This week, the IRS issued final regulations concerning the Affordable Care Act’s “play or pay” (also known as the employer shared responsibility) mandate. This advisory describes highlights of these voluminous regulations, including a delay of the play or pay mandate for certain employers.

We will be providing additional advisories on selected issues in the near future.

Here are some key provisions of the new regulations:

  • Employers averaging 50 to 99 full time employees in 2014 will have until the plan year starting in 2016 to comply with the play or pay rules, if they maintain any plan they offer now and the current employer contribution toward the premium. (Employers with fewer than 50 full time employees are exempt from play or pay.)
  • Beginning Jan. 1, 2015, only employers with 100 or more full time employees must comply with the play or pay rules. The proposed regulations would have required these employers to cover at least 95 percent of their full time employees at that time, or face penalties. The final regulations reduce this to 70 percent for 2015 only.
  • Employers subject to the mandate that have non-calendar year plan years must first comply at the start of the first plan year beginning in 2015, provided that they satisfied certain requirements on the day before the final regulations were issued.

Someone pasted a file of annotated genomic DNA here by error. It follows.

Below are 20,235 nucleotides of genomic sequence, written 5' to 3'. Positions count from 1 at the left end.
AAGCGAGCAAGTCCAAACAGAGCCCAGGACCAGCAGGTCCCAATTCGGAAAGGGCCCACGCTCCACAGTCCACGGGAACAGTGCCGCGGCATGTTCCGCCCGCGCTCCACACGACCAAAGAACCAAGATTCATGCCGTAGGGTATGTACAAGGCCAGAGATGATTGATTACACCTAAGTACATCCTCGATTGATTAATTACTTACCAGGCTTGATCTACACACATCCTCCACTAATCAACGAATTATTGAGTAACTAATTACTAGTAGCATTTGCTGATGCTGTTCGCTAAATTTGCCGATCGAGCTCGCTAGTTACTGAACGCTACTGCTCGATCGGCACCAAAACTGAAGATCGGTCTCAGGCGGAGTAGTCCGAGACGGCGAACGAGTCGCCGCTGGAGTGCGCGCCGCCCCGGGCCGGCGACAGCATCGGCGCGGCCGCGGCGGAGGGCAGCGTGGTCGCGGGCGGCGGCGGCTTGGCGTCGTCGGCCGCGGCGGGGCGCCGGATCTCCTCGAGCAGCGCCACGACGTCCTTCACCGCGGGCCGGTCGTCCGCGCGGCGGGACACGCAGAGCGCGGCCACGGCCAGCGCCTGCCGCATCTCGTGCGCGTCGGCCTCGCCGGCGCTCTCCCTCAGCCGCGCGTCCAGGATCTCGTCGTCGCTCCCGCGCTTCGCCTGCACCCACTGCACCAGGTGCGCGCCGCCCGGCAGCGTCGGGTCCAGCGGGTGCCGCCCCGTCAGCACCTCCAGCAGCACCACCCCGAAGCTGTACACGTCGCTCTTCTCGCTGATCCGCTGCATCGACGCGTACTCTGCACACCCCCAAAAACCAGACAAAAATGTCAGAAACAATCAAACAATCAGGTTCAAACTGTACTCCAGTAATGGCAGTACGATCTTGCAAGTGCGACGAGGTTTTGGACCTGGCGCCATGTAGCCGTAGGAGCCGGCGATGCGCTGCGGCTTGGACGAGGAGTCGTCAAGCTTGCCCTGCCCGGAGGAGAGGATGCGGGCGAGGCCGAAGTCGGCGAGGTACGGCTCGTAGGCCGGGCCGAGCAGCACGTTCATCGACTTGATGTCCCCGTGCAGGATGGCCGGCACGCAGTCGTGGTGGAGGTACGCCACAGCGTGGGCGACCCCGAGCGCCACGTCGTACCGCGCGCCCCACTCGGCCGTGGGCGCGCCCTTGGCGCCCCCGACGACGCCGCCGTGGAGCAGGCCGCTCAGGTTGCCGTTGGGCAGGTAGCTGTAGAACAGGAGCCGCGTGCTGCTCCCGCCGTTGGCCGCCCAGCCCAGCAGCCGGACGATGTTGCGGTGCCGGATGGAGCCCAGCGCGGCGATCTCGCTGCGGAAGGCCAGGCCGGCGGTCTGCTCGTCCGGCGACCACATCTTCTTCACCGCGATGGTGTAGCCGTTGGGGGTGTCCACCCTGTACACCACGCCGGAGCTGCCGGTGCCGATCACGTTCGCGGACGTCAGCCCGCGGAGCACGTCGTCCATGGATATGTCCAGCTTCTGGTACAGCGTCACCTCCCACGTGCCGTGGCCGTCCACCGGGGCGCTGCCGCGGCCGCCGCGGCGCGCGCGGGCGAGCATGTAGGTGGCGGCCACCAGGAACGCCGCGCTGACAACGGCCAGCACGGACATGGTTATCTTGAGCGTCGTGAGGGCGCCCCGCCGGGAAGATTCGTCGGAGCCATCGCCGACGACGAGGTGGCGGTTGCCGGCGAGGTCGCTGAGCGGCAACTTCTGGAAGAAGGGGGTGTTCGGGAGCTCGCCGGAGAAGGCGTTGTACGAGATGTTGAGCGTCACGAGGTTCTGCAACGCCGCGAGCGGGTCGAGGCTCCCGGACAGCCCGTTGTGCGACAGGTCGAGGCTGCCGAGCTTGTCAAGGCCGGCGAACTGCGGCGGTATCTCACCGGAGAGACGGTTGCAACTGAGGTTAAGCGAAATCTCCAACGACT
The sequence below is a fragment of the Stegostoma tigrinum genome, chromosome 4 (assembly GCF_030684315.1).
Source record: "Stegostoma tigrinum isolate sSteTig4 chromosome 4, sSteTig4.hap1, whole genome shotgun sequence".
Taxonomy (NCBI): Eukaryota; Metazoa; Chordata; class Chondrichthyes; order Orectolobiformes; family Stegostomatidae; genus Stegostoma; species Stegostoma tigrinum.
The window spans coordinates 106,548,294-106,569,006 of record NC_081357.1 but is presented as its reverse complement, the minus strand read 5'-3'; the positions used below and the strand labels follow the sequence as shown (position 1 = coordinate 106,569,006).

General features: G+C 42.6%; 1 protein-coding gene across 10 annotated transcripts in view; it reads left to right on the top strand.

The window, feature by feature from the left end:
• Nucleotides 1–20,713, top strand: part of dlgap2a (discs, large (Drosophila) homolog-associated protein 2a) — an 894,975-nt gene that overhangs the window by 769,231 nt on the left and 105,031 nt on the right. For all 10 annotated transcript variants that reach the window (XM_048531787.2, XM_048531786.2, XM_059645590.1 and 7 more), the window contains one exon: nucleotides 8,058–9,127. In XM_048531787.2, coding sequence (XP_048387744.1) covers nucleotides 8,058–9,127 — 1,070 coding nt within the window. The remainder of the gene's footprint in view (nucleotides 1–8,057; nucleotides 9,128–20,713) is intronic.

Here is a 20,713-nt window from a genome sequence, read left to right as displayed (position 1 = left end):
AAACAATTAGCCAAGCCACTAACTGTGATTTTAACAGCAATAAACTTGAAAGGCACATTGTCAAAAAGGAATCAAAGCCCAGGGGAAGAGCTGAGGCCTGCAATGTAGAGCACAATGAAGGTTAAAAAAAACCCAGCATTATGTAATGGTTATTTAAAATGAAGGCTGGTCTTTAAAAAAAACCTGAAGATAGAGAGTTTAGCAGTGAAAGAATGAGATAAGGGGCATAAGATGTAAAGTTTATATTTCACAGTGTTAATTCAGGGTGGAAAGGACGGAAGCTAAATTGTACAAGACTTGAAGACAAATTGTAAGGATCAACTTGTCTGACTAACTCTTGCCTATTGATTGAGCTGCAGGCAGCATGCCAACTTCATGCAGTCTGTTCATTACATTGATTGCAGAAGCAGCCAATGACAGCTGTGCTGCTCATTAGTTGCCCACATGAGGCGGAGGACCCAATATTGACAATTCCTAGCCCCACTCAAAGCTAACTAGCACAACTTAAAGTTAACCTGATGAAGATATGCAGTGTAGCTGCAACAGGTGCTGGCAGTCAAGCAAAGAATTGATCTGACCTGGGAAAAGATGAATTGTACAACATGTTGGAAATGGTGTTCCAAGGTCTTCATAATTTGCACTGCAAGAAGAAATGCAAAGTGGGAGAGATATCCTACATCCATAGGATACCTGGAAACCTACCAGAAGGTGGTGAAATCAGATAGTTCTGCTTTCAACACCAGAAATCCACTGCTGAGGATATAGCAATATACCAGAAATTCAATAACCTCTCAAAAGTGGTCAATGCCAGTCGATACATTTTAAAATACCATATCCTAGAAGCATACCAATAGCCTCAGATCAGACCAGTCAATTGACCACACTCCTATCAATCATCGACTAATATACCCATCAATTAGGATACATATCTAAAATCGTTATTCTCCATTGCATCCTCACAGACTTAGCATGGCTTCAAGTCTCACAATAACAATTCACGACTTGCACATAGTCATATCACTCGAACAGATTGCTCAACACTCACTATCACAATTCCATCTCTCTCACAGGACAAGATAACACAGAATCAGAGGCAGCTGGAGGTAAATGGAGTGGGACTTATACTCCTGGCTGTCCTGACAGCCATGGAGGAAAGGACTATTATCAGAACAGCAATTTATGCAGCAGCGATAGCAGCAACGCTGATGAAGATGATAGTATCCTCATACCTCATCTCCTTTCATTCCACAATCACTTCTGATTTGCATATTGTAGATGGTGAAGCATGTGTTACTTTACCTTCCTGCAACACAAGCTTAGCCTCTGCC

• To avoid the play or pay penalty, an employer must offer coverage to an employee’s children, including adopted children. The proposed regulations previously required coverage to also be offered to stepchildren and foster children. Employers that do not currently offer the required dependent coverage, but take steps during the 2015 plan year to provide such coverage in 2016, will avoid the penalty.
  • The regulations address how to determine whether certain types of workers are full time employees:
    • Volunteers for government or tax exempt entities (such as volunteer fire fighters and emergency medical workers) are not considered full time employees;
    • Workers whose customary annual employment is six months or less (seasonal workers) are generally not considered full time employees;
    • Teachers are not treated as part time simply because schools are closed during the summer;
    • Until further notice, schools employing adjunct faculty may credit each faculty member with 2 ¼ hours of service per week for each hour of teaching or classroom time, plus an hour per week for each additional hour outside the classroom during which the member performs duties, such as office hours; and
    • Students on federal or state-sponsored work study programs are not considered full time employees.
  • The regulations retain some transition relief from the proposed regulations and extend it for 2015, including:
    • The ability to determine whether an employer is “large” and therefore subject to the mandate, by using a six-month look back period (rather than a 12-month period); and
    • A one-time only option to determine full time employees using a six-month measurement period.

The final regulations contain useful guidance for employers who are navigating play or pay strategies. These strategies should be in place as soon as possible to ensure compliance by the deadlines.